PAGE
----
Blow it up; the nice little plan we laid out. The one after a comeback fell short at Georgia. The one that proved we still had a heartbeat in the National Title race. (The one that I blogged about last week)
Start over. Start a new conversation. Change your mindset, Tiger fans. Change your outlook and your stance. If you had an idea of how this season was going to play out, even if this isn’t the first time you’ve had to adjust, begin to adjust again. And this time, make it a huge change. A gigantic earth-moving shift in what you have been wishing for in 2013.
A crystal ball, the last of its kind, was once in our sights. Remaining goals for our 2013 squad? Remnants of a peach. A bank. Other various big name sponsors and their name-defiled bowl games. That is all. I could talk to you about how all we need is for LSU to win out; find their defensive swagger; get Mett’s confidence back together and start smashing our way to at least put ourselves in position for an Auburn upset in the Iron Bowl that, coupled with them losing the week prior to Georgia, would put us in the SEC Championship game—but I’m going to forgo that chatter. At least until my reckless fanship confidence regroups.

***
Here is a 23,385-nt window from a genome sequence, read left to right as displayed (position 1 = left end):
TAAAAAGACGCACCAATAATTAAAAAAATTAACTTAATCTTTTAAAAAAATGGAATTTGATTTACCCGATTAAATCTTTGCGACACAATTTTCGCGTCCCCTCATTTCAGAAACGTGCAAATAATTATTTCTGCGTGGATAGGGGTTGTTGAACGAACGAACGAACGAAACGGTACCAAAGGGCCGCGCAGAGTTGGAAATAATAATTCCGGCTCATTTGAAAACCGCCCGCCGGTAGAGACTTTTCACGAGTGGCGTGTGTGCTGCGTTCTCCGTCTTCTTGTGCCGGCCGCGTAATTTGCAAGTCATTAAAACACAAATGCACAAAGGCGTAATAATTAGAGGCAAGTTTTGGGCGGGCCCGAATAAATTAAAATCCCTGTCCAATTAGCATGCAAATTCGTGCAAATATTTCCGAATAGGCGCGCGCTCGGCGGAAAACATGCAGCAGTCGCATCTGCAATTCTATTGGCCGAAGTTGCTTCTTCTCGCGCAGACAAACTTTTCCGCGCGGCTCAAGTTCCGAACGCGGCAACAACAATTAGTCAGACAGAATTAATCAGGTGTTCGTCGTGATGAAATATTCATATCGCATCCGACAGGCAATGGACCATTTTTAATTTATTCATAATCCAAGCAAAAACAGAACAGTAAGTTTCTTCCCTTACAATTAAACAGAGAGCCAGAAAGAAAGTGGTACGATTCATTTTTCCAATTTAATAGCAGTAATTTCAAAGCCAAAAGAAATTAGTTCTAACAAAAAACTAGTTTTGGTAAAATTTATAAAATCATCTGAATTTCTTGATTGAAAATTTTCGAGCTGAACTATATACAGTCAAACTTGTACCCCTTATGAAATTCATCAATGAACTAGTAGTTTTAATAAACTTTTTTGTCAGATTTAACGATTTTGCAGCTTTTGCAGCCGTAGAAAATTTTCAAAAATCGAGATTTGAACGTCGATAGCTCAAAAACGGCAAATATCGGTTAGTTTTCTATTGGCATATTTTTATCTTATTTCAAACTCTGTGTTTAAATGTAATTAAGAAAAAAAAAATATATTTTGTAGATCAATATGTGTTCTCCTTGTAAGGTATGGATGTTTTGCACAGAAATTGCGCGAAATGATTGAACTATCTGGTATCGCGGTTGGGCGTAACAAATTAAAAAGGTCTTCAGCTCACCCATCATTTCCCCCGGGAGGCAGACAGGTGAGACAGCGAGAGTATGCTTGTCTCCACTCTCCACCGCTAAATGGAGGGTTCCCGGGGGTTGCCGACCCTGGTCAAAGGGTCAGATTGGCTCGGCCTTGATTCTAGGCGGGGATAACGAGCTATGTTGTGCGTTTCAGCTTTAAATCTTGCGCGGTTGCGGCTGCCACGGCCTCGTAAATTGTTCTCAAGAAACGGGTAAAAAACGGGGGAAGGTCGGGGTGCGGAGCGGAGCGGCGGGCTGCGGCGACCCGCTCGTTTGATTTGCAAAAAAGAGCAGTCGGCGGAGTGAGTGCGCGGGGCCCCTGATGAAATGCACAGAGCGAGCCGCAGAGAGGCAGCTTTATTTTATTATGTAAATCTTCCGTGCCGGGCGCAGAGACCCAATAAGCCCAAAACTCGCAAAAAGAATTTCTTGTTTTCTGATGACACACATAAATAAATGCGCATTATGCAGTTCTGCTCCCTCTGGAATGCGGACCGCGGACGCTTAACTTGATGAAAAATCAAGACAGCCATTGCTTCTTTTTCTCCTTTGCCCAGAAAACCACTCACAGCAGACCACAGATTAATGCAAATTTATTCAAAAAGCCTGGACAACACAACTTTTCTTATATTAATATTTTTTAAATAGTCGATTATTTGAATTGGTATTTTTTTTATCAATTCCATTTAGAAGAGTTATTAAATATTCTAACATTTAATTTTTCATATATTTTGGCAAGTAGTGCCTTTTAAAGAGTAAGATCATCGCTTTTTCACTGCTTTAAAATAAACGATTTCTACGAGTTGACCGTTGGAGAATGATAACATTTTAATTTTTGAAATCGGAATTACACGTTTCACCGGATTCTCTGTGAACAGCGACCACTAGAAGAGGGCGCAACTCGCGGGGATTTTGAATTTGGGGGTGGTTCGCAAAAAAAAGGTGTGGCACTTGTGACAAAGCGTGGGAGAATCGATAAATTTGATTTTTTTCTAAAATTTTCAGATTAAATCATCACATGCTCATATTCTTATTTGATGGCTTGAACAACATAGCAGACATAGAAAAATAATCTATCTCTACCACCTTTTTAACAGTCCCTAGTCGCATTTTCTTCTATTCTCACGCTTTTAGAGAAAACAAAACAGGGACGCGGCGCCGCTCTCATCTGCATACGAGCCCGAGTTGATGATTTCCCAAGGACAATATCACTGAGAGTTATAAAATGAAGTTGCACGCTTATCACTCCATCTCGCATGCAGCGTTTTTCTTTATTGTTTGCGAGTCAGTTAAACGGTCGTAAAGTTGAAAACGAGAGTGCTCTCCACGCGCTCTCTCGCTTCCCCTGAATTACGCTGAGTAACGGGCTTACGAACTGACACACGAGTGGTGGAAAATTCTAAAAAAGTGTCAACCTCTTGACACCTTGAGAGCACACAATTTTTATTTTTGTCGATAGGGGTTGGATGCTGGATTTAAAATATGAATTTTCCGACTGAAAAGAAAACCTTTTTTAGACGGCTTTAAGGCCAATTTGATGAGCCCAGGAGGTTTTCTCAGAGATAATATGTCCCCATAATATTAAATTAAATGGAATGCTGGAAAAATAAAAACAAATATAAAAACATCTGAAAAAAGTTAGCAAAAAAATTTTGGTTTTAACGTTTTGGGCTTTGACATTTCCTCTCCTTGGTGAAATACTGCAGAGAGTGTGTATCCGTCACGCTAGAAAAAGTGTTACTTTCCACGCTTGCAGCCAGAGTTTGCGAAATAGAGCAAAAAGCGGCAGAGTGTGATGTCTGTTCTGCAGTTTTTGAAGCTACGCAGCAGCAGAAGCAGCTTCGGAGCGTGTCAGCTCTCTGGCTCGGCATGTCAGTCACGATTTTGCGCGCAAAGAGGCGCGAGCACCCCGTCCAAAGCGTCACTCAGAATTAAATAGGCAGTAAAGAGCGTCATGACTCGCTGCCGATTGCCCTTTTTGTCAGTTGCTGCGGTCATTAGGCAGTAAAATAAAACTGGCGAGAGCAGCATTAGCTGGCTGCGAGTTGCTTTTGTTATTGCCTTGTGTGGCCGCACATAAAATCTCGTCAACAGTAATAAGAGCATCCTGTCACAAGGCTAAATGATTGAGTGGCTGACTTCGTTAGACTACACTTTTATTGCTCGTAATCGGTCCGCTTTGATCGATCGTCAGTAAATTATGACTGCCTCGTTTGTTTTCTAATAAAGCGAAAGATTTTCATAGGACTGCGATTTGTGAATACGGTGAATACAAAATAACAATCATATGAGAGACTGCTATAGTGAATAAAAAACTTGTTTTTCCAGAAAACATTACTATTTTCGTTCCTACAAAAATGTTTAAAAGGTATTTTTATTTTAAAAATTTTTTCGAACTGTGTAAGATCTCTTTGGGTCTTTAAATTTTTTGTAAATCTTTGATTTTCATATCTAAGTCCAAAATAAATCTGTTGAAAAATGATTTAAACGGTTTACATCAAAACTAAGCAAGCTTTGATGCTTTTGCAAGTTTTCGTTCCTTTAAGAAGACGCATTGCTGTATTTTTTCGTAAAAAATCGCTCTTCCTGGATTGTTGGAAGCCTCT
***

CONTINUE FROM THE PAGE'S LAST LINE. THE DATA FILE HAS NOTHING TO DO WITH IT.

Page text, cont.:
Folks, I have to say, I’ve had quakes about turning on my coach-in-law, Mr. Miles, over the years; but nothing has been as dank and cold as the feeling this past weekend’s loss gave me. Though, it wasn’t losing the game that gave me the sickly feeling. The loss I was handling strangely well. Maybe it’s because I was queasy all Saturday long leading up to the game and during the game I spent lying in the same bed watching; something I rarely ever do while a team of mine is playing. These were symptoms my body experienced, not a harbinger of a future event.
No, the real problem was the anger and astonishment I felt toward Miles’ absolute lack of awareness in the waning moments of the game. It’s a simple point. A goofball, Andy-Reid-Type mistake. One we’ve seen all too often. But it was the one drop of liquid that made the body of mistakes spill over the top for me. (You can now imagine how big my cup must be. Genetics.)